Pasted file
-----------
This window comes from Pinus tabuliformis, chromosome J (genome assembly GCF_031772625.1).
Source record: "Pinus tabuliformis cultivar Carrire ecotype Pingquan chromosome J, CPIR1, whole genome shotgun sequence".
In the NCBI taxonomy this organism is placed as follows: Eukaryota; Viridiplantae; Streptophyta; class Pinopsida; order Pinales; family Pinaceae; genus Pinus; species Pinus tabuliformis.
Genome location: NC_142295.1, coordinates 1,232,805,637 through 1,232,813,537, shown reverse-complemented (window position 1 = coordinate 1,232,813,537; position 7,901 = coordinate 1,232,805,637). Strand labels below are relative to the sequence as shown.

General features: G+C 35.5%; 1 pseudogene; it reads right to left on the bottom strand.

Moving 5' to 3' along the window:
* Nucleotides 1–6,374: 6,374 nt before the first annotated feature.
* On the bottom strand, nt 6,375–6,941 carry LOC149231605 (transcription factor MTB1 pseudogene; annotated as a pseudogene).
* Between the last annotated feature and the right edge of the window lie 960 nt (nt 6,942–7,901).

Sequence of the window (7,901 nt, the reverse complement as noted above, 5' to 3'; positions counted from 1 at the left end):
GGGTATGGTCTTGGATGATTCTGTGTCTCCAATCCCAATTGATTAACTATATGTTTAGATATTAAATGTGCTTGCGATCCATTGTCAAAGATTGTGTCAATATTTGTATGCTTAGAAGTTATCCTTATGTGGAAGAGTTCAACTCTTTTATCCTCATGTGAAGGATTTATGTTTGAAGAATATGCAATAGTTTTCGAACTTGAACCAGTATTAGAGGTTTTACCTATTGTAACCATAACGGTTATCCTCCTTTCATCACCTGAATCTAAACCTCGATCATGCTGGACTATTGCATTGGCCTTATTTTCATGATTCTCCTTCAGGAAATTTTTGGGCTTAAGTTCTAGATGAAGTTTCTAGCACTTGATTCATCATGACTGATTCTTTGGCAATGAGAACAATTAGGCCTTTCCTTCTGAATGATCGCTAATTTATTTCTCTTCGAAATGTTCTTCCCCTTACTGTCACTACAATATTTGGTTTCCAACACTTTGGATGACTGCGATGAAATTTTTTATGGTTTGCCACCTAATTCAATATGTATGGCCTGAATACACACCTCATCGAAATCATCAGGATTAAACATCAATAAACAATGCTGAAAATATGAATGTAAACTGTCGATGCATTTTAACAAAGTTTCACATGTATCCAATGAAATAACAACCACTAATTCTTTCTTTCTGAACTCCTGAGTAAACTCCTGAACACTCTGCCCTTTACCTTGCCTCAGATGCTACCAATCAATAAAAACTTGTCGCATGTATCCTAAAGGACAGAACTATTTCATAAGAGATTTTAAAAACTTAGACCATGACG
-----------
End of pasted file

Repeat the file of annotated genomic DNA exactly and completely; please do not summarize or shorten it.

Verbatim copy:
This window comes from Pinus tabuliformis, chromosome J (genome assembly GCF_031772625.1).
Source record: "Pinus tabuliformis cultivar Carrire ecotype Pingquan chromosome J, CPIR1, whole genome shotgun sequence".
In the NCBI taxonomy this organism is placed as follows: Eukaryota; Viridiplantae; Streptophyta; class Pinopsida; order Pinales; family Pinaceae; genus Pinus; species Pinus tabuliformis.
Genome location: NC_142295.1, coordinates 1,232,805,637 through 1,232,813,537, shown reverse-complemented (window position 1 = coordinate 1,232,813,537; position 7,901 = coordinate 1,232,805,637). Strand labels below are relative to the sequence as shown.

General features: G+C 35.5%; 1 pseudogene; it reads right to left on the bottom strand.

Moving 5' to 3' along the window:
* Nucleotides 1–6,374: 6,374 nt before the first annotated feature.
* On the bottom strand, nt 6,375–6,941 carry LOC149231605 (transcription factor MTB1 pseudogene; annotated as a pseudogene).
* Between the last annotated feature and the right edge of the window lie 960 nt (nt 6,942–7,901).

Sequence of the window (7,901 nt, the reverse complement as noted above, 5' to 3'; positions counted from 1 at the left end):
GGGTATGGTCTTGGATGATTCTGTGTCTCCAATCCCAATTGATTAACTATATGTTTAGATATTAAATGTGCTTGCGATCCATTGTCAAAGATTGTGTCAATATTTGTATGCTTAGAAGTTATCCTTATGTGGAAGAGTTCAACTCTTTTATCCTCATGTGAAGGATTTATGTTTGAAGAATATGCAATAGTTTTCGAACTTGAACCAGTATTAGAGGTTTTACCTATTGTAACCATAACGGTTATCCTCCTTTCATCACCTGAATCTAAACCTCGATCATGCTGGACTATTGCATTGGCCTTATTTTCATGATTCTCCTTCAGGAAATTTTTGGGCTTAAGTTCTAGATGAAGTTTCTAGCACTTGATTCATCATGACTGATTCTTTGGCAATGAGAACAATTAGGCCTTTCCTTCTGAATGATCGCTAATTTATTTCTCTTCGAAATGTTCTTCCCCTTACTGTCACTACAATATTTGGTTTCCAACACTTTGGATGACTGCGATGAAATTTTTTATGGTTTGCCACCTAATTCAATATGTATGGCCTGAATACACACCTCATCGAAATCATCAGGATTAAACATCAATAAACAATGCTGAAAATATGAATGTAAACTGTCGATGCATTTTAACAAAGTTTCACATGTATCCAATGAAATAACAACCACTAATTCTTTCTTTCTGAACTCCTGAGTAAACTCCTGAACACTCTGCCCTTTACCTTGCCTCAGATGCTACCAATCAATAAAAACTTGTCGCATGTATCCTAAAGGACAGAACTATTTCATAAGAGATTTTAAAAACTTAGACCATGACG